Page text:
A little self-publishing tale, part 2
< Continued from A little self-publishing tale, part 1
The first print run of 20,000 copies of the Whitley Bay Guide were lounging around awaiting circulation, held back till our planned WB Chamber of Trade launch that week. However, that morning, out of courtesy, we dropped-off a box or two to our "advisory" hotelier chum. It was later that day we received word from the department of Tourism that our guides were not to be handed out by them after all due to “several complaints” from hoteliers because our listings included a number of B&Bs and guesthouses not certified to Quality in Tourism standards. Strange that several hoteliers had registered their complaints so quickly seeing as only one hotelier (yep, you guessed it) had actually received the guides at that point.
Of course we wanted no part in this snidey, back-stabbing elitism—our independent guide was to promote all such businesses, however small, and we were not going to ignore, say, a guesthouse who had not the funds to assume a higher status. But a compromise was reached that, should one of our guides be mailed out through “official” Tourism channels, a disclaimer slip would be enclosed.
So then the moment of truth arrived. The unveiling proper took place at that week's Whitley Bay Chamber of Trade meeting. We took along several boxes of our pocket-sized wonder-booklet and, in front of the assembled proprietors and businessfolk, smugly ripped open the boxes and, in slow motion, flung our guides in generous handfuls across the lengthy board table. We needn’t have worried… the scene was like feeding time in a monkey house.
The following day a van was borrowed and, armed with the boxes and the guide holders we had purpose-made, off we chugged around each restaurant, bar, takeaway and pub, to spread the love around the masses. We were assisted by some rather more helpful hoteliers and landladies who made sure that each of their own received plenty guides to leave in the rooms and reception areas for guests. They were also given out in their thousands to the cruise ship passengers for whom they were originally intended.
What was fairly common initially was on asking the nonplussed owner of a bar or restaurant if they would care for some guides and a counter stand to display for their customers, they would respond with a "never heard of it, mate, but leave us a few copies." Then invariably, after a couple of hours, came the phone call… "this is great, can you deliver a couple of boxes—they've all disappeared!"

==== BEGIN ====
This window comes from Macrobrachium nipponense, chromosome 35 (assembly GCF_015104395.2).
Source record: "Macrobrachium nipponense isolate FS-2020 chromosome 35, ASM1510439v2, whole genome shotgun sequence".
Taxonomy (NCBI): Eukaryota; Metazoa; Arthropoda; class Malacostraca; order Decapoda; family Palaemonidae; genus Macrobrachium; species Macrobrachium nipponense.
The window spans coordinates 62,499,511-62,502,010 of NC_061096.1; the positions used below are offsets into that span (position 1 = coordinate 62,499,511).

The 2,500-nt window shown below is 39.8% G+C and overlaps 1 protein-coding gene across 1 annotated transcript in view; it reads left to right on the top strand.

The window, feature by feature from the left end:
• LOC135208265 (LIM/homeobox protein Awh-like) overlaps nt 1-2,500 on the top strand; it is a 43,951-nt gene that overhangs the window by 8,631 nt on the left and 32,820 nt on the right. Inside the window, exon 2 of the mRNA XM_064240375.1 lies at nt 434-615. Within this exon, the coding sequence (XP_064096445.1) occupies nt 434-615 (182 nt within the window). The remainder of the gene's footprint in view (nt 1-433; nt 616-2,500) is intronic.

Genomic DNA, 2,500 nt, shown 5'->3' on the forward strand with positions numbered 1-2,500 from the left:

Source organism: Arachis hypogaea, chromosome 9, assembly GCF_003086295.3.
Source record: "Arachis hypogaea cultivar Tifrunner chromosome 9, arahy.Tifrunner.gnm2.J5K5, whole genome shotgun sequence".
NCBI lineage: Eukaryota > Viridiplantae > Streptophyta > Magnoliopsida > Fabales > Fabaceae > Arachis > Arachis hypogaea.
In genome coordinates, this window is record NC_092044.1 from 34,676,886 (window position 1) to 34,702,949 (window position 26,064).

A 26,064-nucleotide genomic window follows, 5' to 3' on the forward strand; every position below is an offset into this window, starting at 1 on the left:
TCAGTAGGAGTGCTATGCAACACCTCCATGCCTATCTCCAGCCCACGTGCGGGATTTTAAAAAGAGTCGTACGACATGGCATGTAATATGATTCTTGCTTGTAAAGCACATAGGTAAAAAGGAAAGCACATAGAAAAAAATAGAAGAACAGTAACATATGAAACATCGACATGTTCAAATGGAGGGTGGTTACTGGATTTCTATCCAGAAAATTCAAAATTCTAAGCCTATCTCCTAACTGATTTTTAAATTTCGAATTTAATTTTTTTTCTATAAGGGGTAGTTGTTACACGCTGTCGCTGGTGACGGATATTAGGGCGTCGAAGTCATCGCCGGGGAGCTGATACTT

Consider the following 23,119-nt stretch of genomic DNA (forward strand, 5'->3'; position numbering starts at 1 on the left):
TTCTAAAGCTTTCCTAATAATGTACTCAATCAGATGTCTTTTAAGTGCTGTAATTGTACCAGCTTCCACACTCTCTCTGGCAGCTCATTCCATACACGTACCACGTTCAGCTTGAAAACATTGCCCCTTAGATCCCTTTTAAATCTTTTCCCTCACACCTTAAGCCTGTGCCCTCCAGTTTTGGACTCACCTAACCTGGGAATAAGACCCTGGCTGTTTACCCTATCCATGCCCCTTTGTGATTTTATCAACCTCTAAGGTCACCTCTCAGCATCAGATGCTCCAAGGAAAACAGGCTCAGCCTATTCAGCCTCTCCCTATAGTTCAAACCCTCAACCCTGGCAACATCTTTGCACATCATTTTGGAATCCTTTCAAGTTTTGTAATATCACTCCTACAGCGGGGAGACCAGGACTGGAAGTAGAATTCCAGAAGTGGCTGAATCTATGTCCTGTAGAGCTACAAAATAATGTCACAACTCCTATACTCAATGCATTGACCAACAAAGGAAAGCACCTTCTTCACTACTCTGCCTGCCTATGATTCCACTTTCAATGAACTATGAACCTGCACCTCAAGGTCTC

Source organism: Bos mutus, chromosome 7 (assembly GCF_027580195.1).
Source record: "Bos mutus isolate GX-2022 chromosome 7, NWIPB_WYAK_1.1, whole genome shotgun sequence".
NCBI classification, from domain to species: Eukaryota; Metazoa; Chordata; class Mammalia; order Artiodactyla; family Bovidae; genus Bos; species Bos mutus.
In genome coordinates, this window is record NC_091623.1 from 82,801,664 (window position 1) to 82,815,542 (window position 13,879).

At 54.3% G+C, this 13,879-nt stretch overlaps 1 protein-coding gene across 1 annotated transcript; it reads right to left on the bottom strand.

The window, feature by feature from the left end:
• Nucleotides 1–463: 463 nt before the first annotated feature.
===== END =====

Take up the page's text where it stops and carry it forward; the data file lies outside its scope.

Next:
Orders were coming in twenty-to-the-dozen, and so what we needed was the regular use of a van. Paul just happened to have recently purchased a little Japanese ‘bug-eyed’ S-Cargo runabout which was duly commissioned and liveried-up loudly in our familiar graphics to whizz us around the daily delivery circuit.
The response was tremendous, a lot of newspaper column inches were devoted to our cause, folks argued about us in the letters pages, our guide was discussed in the Houses of Parliament, and we had requests from places as far away as Canada. (It was also flattering in a way when a certain Whitley Bay newsagent was caught putting his own price stickers on the covers.)
Our print run soon ran out, necessitating a couple of reprints to a total of 60,000 copies. We produced a second run with an additional insert so advertisers who had either missed out or didn't trust us first time round could be included. These extra advertisement spaces were filled within an hour.
We did it again the following year. For 2009 we toyed with publishing not only a Whitley Bay Guide but also a ‘sister’ version to cover the next town, Tynemouth. But why not keep the printing costs down, increase the page count, and combine both as the Whitley Bay & Tynemouth Guide?
So that’s what we did. We received yet more benevolent funding and endorsement from local authorities. Another 60,000 were produced but with more pages, more content, and more features from another host of brilliant writers; that we managed to coax the great Ian La Frenais into writing 300 words for us still thrills to this day.
For 2010, with our 'day jobs' taking precedence again, we produced an online-only version. No problems there but that was a long time ago; perhaps the e-Book form or the App is the way forward should we ever decide to produce another guide in future.
But I'm an eternal book sniffer and the website admittedly failed to match the sense of wonder from holding a real booklet put together with so much love. The perfect A6 format and substantial ply of the pages, the smell of fresh print, and the little cooling zephyr of air as you flicked through was so much more inspiriting than prodding at the digital devices of today. Physical books will still be around for generations to come.
Thus, should the lay of the land be suitable for us to make a comeback with a new Whitley Bay Guide in a year or two, never say never!